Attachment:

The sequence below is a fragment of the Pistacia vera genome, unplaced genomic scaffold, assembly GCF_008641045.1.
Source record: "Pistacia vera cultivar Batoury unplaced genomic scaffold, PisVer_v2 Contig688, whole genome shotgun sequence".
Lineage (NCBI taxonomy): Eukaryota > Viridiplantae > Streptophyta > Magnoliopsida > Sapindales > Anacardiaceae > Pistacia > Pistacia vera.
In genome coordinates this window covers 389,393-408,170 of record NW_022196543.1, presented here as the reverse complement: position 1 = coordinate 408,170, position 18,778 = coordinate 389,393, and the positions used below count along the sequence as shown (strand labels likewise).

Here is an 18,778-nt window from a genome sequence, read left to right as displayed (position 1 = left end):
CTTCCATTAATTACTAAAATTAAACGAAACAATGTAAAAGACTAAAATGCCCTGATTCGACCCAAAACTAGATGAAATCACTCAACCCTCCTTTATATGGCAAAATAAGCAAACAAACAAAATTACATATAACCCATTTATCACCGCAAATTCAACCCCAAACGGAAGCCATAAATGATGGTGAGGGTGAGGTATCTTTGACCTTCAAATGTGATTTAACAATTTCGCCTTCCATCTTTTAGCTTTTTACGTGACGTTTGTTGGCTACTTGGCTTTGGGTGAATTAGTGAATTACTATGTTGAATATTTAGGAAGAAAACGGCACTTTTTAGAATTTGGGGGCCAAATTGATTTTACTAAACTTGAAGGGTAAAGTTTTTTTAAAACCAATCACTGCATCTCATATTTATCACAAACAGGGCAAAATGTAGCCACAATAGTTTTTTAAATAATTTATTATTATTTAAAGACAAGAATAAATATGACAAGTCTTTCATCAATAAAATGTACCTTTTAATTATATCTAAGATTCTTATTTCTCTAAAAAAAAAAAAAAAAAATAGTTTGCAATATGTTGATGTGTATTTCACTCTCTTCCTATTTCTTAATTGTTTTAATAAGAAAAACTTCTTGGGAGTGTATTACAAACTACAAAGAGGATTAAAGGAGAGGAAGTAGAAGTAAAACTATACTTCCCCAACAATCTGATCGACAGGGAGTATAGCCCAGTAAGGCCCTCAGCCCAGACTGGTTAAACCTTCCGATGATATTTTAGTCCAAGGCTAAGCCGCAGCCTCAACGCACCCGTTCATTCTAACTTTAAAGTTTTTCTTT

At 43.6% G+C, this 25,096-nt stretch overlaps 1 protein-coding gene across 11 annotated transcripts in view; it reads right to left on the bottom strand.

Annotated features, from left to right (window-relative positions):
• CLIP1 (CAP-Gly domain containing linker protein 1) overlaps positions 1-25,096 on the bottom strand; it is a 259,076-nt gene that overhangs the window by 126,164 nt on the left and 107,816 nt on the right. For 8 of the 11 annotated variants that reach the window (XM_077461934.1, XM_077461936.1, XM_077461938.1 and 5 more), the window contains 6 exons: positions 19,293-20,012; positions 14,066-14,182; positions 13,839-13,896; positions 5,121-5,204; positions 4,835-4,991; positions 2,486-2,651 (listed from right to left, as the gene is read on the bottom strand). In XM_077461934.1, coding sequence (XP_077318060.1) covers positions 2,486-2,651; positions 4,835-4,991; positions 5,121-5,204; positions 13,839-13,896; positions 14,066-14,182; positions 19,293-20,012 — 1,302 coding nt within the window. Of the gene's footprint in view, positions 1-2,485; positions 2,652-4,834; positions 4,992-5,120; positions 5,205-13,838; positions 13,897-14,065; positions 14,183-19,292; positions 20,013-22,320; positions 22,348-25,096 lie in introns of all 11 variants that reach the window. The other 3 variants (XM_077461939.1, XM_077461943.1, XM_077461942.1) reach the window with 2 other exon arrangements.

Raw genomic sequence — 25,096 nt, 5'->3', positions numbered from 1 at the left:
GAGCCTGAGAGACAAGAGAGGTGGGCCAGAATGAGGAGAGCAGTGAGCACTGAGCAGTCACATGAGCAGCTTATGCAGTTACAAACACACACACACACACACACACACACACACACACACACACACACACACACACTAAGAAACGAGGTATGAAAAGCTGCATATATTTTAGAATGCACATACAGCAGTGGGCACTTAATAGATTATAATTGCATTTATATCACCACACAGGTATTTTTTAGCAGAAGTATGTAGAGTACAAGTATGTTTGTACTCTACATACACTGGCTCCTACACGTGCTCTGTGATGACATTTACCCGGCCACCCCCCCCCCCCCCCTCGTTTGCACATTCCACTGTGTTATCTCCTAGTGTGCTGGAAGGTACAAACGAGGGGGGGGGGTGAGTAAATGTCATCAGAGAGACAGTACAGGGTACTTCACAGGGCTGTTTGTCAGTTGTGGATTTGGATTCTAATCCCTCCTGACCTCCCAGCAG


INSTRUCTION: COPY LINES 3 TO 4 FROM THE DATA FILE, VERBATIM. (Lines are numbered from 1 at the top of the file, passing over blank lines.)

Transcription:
Lineage (NCBI taxonomy): Eukaryota > Viridiplantae > Streptophyta > Magnoliopsida > Sapindales > Anacardiaceae > Pistacia > Pistacia vera.
In genome coordinates this window covers 389,393-408,170 of record NW_022196543.1, presented here as the reverse complement: position 1 = coordinate 408,170, position 18,778 = coordinate 389,393, and the positions used below count along the sequence as shown (strand labels likewise).